The second revolution will come sooner than you think

Bonke Dumisa says the only rationale for supporting Julius Malema is "sending a thief to catch a thief"


South African is in trouble; and we cannot continue deceiving ourselves that things are normal by burying our heads in the sand like ostriches. This country is facing many challenges, with many new pseudo-messiahs cropping up all over the place promising to take South Africans to a new land of milk and honey.

How do you explain the psyche of many millions of South Africans who are excited about Julius Malema, a well-known corrupt politician who made millions of rands through the exploitation of dodgy tenders, being their new messiah for clean government? Can people justify this unjustifiable behaviour on grounds of sending a thief to go catch a thief?

How do you explain a situation where communities hold the future of their own children to ransom by closing local schools for many months, as a way of forcing the government to build new roads? Can these communities who are deliberately destroying the future of their own children on the misplaced belief that if they hurt their own children the public office bearers will react better, hence justify their unjustifiable behaviour on grounds that there is no gain without pain?

In South Africa, as a whole, and at Tlokwe in the North West Province, vast human effort, financial resources, and time has been spent by public office bearers trying to protect each other's gross misdoings and /or corrupt behaviour to the detriment of focusing on the challenges of essential service deliverables. When these things happen, most people ask themselves if this is what the South African liberation struggle was all about.

We need to start seriously addressing the psyche of the post-apartheid South African to see if there is anything we can still do to reverse this rapid slide to political anarchy we are observing in our country. I was therefore happy to receive an invitation to the second Steve Biko Awards for Psychological Liberation, to be held on the 16th of September 2014, at the Durban City Hall, in KwaZulu-Natal, where the Constitutional Court Deputy Judge President Dikgang Moseneke and Steve Biko's son, Nkosinathi, will confer the Steve Biko Award for Psychological Liberation on the late Frantz Fanon posthumously. It is also at this gathering that the Pan African Psychological Union will be launched, with representatives from the rest of the continent.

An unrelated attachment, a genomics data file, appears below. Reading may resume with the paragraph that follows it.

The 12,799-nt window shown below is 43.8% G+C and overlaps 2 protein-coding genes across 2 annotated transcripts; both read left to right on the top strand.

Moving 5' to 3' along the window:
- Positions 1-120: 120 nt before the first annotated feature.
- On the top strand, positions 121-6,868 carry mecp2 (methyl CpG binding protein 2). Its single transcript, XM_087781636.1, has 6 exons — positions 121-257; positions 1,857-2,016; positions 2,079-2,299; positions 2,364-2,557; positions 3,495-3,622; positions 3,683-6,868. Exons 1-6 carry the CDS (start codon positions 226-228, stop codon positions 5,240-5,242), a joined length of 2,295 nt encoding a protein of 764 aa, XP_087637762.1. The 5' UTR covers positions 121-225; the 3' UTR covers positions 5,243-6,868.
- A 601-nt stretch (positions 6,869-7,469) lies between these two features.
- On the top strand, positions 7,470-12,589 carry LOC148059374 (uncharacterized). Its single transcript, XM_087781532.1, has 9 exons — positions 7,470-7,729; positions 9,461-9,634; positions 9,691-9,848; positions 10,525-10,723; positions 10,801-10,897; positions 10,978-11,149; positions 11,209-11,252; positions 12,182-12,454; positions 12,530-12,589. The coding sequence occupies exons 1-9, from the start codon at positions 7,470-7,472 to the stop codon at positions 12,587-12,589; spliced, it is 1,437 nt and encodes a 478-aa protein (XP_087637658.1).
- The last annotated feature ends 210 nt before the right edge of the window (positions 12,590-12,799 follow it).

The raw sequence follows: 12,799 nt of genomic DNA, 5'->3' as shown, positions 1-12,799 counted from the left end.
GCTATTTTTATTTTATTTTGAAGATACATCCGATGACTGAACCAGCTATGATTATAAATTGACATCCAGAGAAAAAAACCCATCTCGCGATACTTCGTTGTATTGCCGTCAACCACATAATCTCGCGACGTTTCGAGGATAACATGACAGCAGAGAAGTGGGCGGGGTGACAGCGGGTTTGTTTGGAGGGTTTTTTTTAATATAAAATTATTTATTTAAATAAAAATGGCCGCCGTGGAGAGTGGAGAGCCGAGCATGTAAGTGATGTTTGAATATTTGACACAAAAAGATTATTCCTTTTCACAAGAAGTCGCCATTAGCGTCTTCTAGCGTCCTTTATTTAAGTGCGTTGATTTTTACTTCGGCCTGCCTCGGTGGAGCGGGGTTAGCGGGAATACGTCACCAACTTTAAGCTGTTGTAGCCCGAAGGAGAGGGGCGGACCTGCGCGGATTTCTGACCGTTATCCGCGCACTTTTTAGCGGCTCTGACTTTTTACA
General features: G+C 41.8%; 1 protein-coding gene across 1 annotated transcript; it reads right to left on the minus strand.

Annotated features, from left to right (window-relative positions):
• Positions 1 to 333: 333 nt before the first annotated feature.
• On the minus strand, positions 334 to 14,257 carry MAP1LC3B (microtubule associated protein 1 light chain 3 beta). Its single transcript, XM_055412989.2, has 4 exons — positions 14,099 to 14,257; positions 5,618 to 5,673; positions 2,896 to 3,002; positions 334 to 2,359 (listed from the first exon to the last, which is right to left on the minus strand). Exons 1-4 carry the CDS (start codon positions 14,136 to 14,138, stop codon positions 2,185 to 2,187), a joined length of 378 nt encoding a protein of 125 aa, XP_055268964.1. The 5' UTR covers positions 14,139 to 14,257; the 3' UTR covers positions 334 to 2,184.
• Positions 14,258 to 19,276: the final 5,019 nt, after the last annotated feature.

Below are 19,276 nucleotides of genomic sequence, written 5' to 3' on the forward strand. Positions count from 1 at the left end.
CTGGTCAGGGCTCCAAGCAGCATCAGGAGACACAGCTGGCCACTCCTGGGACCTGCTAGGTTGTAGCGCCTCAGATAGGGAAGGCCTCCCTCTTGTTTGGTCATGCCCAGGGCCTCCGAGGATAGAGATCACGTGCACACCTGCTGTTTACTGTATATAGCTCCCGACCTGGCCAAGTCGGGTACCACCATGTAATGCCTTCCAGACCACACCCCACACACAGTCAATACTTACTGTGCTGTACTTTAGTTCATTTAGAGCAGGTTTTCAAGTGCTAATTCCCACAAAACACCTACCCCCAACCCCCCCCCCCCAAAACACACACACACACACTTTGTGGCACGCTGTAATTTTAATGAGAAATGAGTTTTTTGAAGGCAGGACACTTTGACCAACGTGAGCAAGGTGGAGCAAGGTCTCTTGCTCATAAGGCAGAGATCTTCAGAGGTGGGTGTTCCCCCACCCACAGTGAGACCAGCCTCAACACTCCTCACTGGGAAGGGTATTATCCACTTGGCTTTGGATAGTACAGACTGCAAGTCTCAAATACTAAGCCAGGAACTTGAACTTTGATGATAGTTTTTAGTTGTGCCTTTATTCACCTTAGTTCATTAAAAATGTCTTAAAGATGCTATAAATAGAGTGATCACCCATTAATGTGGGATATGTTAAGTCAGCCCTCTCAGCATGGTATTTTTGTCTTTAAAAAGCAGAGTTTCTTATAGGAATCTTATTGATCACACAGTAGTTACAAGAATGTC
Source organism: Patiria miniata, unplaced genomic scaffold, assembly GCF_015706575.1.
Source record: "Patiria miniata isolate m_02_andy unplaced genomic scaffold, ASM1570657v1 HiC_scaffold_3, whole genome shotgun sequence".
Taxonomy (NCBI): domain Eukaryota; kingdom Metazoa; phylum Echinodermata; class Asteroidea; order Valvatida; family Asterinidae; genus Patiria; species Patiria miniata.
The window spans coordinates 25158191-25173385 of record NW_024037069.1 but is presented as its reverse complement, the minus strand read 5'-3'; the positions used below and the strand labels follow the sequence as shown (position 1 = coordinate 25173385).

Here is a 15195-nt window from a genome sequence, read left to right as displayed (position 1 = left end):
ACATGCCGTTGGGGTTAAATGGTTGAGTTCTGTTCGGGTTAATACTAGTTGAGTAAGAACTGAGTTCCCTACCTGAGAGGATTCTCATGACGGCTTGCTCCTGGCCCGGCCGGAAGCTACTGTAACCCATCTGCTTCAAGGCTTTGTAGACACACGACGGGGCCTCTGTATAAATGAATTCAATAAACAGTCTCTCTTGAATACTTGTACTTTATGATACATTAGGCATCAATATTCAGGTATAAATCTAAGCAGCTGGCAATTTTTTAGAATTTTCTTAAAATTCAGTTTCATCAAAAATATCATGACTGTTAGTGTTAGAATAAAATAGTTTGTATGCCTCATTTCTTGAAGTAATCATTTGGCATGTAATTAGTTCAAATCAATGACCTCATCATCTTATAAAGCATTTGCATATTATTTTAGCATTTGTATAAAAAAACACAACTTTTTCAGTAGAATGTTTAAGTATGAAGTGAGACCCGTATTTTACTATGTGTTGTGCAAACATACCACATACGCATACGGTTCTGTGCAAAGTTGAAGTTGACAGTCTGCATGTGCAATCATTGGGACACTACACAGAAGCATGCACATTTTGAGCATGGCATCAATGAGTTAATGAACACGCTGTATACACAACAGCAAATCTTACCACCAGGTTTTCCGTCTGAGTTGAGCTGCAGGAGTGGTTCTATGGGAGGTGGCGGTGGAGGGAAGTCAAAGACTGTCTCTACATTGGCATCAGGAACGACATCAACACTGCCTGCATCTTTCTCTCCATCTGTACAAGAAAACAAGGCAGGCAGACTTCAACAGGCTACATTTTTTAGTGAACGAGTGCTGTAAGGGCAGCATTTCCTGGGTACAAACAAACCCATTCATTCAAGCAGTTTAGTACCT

I am neither a psychologist nor a Pan-Africanist; but I urge everyone who can afford the time to go there to attend because, I believe, the time has come for South Africans to seriously consider the implications of everything that is going on around this country; we cannot just wish away many of these worrying danger signs.

Why are an Algerian's Frantz Fanon's writings important to us, when he died long ago in 1961, when he was only 36 years old, and that the country he came from is now neither an economic powerhouse nor a political heavy-weight ? My interests in Fanon's writings are based on the fact that he was a professional psychotherapist who exposed the connection between the colonial wars and mental disease, and went on to try to show how fighting for freedom needs to be strategically linked to national culture.